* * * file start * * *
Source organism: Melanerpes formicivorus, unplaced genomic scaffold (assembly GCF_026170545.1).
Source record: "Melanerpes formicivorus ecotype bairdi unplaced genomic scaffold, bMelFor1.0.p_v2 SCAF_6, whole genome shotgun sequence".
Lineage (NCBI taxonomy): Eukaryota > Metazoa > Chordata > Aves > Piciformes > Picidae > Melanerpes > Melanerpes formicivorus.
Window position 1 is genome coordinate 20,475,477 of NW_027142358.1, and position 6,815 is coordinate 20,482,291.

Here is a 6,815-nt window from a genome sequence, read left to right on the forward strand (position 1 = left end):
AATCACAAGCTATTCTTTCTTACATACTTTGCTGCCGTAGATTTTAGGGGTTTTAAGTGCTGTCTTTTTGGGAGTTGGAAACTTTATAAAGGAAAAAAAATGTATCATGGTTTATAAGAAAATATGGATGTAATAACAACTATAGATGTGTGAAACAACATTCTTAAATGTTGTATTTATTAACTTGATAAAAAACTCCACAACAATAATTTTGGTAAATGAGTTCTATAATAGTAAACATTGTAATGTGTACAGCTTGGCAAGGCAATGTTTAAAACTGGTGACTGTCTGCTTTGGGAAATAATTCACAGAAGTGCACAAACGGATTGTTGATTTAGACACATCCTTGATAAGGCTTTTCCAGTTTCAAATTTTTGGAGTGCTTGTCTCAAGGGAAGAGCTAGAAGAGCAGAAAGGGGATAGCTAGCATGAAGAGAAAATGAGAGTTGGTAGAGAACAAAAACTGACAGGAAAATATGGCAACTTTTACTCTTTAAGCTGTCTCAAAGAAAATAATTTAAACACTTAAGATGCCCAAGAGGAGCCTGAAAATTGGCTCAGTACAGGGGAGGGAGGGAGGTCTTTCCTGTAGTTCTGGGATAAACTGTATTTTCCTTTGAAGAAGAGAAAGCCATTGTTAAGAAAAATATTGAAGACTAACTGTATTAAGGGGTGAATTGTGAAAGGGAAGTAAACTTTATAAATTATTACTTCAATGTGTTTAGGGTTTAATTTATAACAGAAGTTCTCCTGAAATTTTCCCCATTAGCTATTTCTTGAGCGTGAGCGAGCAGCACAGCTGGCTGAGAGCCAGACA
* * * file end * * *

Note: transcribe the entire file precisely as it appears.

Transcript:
Source organism: Melanerpes formicivorus, unplaced genomic scaffold (assembly GCF_026170545.1).
Source record: "Melanerpes formicivorus ecotype bairdi unplaced genomic scaffold, bMelFor1.0.p_v2 SCAF_6, whole genome shotgun sequence".
Lineage (NCBI taxonomy): Eukaryota > Metazoa > Chordata > Aves > Piciformes > Picidae > Melanerpes > Melanerpes formicivorus.
Window position 1 is genome coordinate 20,475,477 of NW_027142358.1, and position 6,815 is coordinate 20,482,291.

Here is a 6,815-nt window from a genome sequence, read left to right on the forward strand (position 1 = left end):
AATCACAAGCTATTCTTTCTTACATACTTTGCTGCCGTAGATTTTAGGGGTTTTAAGTGCTGTCTTTTTGGGAGTTGGAAACTTTATAAAGGAAAAAAAATGTATCATGGTTTATAAGAAAATATGGATGTAATAACAACTATAGATGTGTGAAACAACATTCTTAAATGTTGTATTTATTAACTTGATAAAAAACTCCACAACAATAATTTTGGTAAATGAGTTCTATAATAGTAAACATTGTAATGTGTACAGCTTGGCAAGGCAATGTTTAAAACTGGTGACTGTCTGCTTTGGGAAATAATTCACAGAAGTGCACAAACGGATTGTTGATTTAGACACATCCTTGATAAGGCTTTTCCAGTTTCAAATTTTTGGAGTGCTTGTCTCAAGGGAAGAGCTAGAAGAGCAGAAAGGGGATAGCTAGCATGAAGAGAAAATGAGAGTTGGTAGAGAACAAAAACTGACAGGAAAATATGGCAACTTTTACTCTTTAAGCTGTCTCAAAGAAAATAATTTAAACACTTAAGATGCCCAAGAGGAGCCTGAAAATTGGCTCAGTACAGGGGAGGGAGGGAGGTCTTTCCTGTAGTTCTGGGATAAACTGTATTTTCCTTTGAAGAAGAGAAAGCCATTGTTAAGAAAAATATTGAAGACTAACTGTATTAAGGGGTGAATTGTGAAAGGGAAGTAAACTTTATAAATTATTACTTCAATGTGTTTAGGGTTTAATTTATAACAGAAGTTCTCCTGAAATTTTCCCCATTAGCTATTTCTTGAGCGTGAGCGAGCAGCACAGCTGGCTGAGAGCCAGACA